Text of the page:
A column about writing in business
Encouraging Your Staff to Write Better
My company, Articulate, runs regular seminars in London aimed at getting companies (rather than individuals) to write better. Two questions always resonate: how to encourage staff to write better and how to give feedback. Get them right and you are on your way to being an articulate business.
Sort your briefs out
Writing clear briefs for writing project is the critical first step. This applies for copy produced internally just as much as for PR and marketing agencies. A brief needs to answer five basic questions:
- What is the objective?
- Who is the audience?
- What are the parameters: deadline, word count, format etc.?
- What style guidelines apply?
- What is the approval process?
Of these five, the first is the most important. In my experience, when writing assignments go wrong it is usually because of conflicted or unclear objectives.
Avoid committee writing
The next step is to avoid groupthink and committee writing. Assess your own writing skills and those of your team and allocate tasks accordingly. Everyone can write but not everyone is a writer so separate the roles of editing, proofreading, subediting and writing.
I strongly advocate finding a proofreader. I find it hard to read my own work objectively -- it is too easy to get word blind. I use a professional proofreader for my commercial work but most companies have a detail-obsessed grammarian who would love the job. This is not about editing for style. It is about punctuation, grammar and spelling.
The role of editor is equally important. They are responsible for making sure the document delivers against its objectives and so they must own the brief and manage the relationship with the writer.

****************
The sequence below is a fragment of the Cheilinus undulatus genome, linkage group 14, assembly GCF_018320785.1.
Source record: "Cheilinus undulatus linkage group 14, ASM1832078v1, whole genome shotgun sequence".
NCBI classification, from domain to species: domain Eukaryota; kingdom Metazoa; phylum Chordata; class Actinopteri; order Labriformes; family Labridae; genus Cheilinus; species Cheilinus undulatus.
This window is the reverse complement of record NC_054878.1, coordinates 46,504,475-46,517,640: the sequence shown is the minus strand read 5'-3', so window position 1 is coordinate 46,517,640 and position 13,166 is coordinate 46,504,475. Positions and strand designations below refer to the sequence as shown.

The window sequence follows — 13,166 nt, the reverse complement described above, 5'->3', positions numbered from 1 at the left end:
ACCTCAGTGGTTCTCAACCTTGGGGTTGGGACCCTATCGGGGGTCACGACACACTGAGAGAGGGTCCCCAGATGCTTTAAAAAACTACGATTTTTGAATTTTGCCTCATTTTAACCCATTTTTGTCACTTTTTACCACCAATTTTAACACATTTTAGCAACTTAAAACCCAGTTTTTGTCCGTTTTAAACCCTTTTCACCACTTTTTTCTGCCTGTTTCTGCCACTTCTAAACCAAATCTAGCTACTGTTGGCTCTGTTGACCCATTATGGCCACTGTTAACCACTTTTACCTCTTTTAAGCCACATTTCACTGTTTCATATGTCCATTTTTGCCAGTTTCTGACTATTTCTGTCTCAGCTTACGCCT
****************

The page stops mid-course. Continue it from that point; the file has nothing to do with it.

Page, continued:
Committee editing is as unhealthy as committee writing. Sometimes you need to gather feedback from different people -- legal, product managers, technology experts etc. -- but only one person should filter, prioritise and give this feedback to the writer.
Give good feedback
The following comes from my experience as a professional writer working with large technology companies. Your mileage may differ.
Don't try to turn "My Fair Lady" back into "Pygmalion." A classic problem in technology companies is that product managers try to reinsert jargon, acronyms and buzzwords into text that is designed for a wide readership.
Give guidelines on the type of feedback you expect. Are you looking for factual errors or complete rewrites?
Avoid redlined documents. Redlined documents contain the "what" but not the "why" of changes. They are the instrument of groupthink. The best feedback I get is over the phone.
Be specific. I love clients who can tell me WHY a bit of text isn't working. Examples of good feedback: "it would be great to have an example here," "I didn't really follow the argument in this paragraph. Can you simplify it?"
See feedback as a long-term thing. It's about helping the writer improve this job and the next one and the one after that. Don't just change something, explain why you changed it.
Hire better writers
In the long term, you can raise your company's writing game by hiring better writers. When recruiting staff, make sure they can write. Give them some exercises to do during the interview process. It isn't enough to check if their CV is well written (although if they cannot get that right, don't hire them).